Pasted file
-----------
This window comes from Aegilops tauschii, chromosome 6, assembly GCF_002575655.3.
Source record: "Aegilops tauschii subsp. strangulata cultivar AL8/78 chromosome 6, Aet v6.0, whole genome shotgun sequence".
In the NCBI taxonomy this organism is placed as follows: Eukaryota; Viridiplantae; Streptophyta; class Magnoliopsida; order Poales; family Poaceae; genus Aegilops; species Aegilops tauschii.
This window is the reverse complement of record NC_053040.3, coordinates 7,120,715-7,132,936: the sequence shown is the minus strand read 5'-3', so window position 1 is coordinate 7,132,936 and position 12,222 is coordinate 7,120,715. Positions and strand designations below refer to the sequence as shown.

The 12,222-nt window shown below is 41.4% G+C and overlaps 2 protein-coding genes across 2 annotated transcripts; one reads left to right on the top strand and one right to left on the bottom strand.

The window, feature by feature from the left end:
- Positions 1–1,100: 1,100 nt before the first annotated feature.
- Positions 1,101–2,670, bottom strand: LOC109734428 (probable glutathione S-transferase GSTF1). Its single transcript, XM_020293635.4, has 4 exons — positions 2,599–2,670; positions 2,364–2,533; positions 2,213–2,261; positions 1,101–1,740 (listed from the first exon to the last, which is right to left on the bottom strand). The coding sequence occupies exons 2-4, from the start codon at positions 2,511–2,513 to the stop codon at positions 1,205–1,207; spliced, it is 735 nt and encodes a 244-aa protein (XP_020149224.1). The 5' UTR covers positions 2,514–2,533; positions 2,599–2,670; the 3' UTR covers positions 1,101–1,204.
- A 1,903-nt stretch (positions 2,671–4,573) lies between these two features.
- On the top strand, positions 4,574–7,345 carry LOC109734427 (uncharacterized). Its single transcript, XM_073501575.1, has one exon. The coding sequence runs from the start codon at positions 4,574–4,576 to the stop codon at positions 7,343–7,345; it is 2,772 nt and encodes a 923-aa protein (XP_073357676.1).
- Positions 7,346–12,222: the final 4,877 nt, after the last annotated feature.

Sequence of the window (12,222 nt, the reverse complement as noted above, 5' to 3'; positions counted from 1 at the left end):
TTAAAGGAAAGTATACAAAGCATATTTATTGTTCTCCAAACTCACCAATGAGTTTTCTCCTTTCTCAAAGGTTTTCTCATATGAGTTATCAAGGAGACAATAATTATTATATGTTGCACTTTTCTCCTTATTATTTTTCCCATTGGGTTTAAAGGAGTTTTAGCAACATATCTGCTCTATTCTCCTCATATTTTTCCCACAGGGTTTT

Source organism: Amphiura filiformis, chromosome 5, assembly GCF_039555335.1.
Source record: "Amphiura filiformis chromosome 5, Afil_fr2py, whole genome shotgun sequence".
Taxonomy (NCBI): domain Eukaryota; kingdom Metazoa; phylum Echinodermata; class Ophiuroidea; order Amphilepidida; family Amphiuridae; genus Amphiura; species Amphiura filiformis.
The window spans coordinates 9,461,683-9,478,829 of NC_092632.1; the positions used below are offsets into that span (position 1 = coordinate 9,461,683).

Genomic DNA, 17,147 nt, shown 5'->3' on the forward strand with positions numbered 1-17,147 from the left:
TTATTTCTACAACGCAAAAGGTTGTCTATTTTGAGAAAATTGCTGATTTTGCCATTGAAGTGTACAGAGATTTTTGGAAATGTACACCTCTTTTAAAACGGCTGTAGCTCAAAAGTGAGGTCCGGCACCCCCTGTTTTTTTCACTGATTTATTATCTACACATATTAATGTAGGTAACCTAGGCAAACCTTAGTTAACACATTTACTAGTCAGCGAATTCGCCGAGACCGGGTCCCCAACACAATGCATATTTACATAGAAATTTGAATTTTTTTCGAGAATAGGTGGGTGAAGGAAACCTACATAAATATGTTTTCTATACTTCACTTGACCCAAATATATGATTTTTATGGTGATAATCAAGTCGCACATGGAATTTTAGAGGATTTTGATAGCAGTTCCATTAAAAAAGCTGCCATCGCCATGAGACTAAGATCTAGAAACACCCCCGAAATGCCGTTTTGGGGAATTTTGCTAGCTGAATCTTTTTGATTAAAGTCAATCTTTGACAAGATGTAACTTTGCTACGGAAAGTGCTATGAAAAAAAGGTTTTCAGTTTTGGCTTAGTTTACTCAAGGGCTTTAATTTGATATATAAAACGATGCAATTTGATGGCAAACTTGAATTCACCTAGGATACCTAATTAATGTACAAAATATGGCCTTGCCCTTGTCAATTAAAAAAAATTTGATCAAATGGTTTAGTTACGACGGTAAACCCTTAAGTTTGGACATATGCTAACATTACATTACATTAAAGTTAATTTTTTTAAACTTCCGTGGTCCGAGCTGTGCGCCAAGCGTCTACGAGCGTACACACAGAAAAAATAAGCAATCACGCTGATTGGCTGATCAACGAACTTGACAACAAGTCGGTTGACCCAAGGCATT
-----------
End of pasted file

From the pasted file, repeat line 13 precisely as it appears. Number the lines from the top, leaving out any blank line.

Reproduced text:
TTAAAGGAAAGTATACAAAGCATATTTATTGTTCTCCAAACTCACCAATGAGTTTTCTCCTTTCTCAAAGGTTTTCTCATATGAGTTATCAAGGAGACAATAATTATTATATGTTGCACTTTTCTCCTTATTATTTTTCCCATTGGGTTTAAAGGAGTTTTAGCAACATATCTGCTCTATTCTCCTCATATTTTTCCCACAGGGTTTT